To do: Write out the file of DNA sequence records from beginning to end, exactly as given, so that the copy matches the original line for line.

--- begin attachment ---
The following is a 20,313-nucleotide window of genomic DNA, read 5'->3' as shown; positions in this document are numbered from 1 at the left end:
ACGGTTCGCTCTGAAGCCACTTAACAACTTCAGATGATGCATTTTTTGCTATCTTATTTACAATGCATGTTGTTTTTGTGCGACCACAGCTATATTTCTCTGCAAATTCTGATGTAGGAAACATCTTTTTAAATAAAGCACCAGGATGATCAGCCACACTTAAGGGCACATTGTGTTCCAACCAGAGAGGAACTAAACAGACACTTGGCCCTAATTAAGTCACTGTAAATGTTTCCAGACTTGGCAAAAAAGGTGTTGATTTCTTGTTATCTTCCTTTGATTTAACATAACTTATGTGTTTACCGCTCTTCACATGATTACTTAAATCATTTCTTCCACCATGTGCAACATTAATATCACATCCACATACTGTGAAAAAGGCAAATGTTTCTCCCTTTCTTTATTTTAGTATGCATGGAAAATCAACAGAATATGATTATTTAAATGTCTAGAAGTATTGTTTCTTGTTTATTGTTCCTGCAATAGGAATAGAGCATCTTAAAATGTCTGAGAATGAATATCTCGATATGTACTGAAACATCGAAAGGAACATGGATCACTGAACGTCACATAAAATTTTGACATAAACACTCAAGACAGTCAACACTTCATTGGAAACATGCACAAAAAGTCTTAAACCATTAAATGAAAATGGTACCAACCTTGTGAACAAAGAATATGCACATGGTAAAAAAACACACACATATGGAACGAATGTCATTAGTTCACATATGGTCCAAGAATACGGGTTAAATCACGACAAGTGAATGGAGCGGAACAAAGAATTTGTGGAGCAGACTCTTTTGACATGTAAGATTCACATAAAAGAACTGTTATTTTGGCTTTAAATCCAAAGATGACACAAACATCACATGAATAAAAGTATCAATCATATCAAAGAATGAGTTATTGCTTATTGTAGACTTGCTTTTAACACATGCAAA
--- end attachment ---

The following is a 20,313-nucleotide window of genomic DNA, read 5'->3' as shown; positions in this document are numbered from 1 at the left end:
ACGGTTCGCTCTGAAGCCACTTAACAACTTCAGATGATGCATTTTTTGCTATCTTATTTACAATGCATGTTGTTTTTGTGCGACCACAGCTATATTTCTCTGCAAATTCTGATGTAGGAAACATCTTTTTAAATAAAGCACCAGGATGATCAGCCACACTTAAGGGCACATTGTGTTCCAACCAGAGAGGAACTAAACAGACACTTGGCCCTAATTAAGTCACTGTAAATGTTTCCAGACTTGGCAAAAAAGGTGTTGATTTCTTGTTATCTTCCTTTGATTTAACATAACTTATGTGTTTACCGCTCTTCACATGATTACTTAAATCATTTCTTCCACCATGTGCAACATTAATATCACATCCACATACTGTGAAAAAGGCAAATGTTTCTCCCTTTCTTTATTTTAGTATGCATGGAAAATCAACAGAATATGATTATTTAAATGTCTAGAAGTATTGTTTCTTGTTTATTGTTCCTGCAATAGGAATAGAGCATCTTAAAATGTCTGAGAATGAATATCTCGATATGTACTGAAACATCGAAAGGAACATGGATCACTGAACGTCACATAAAATTTTGACATAAACACTCAAGACAGTCAACACTTCATTGGAAACATGCACAAAAAGTCTTAAACCATTAAATGAAAATGGTACCAACCTTGTGAACAAAGAATATGCACATGGTAAAAAAACACACACATATGGAACGAATGTCATTAGTTCACATATGGTCCAAGAATACGGGTTAAATCACGACAAGTGAATGGAGCGGAACAAAGAATTTGTGGAGCAGACTCTTTTGACATGTAAGATTCACATAAAAGAACTGTTATTTTGGCTTTAAATCCAAAGATGACACAAACATCACATGAATAAAAGTATCAATCATATCAAAGAATGAGTTATTGCTTATTGTAGACTTGCTTTTAACACATGCAAA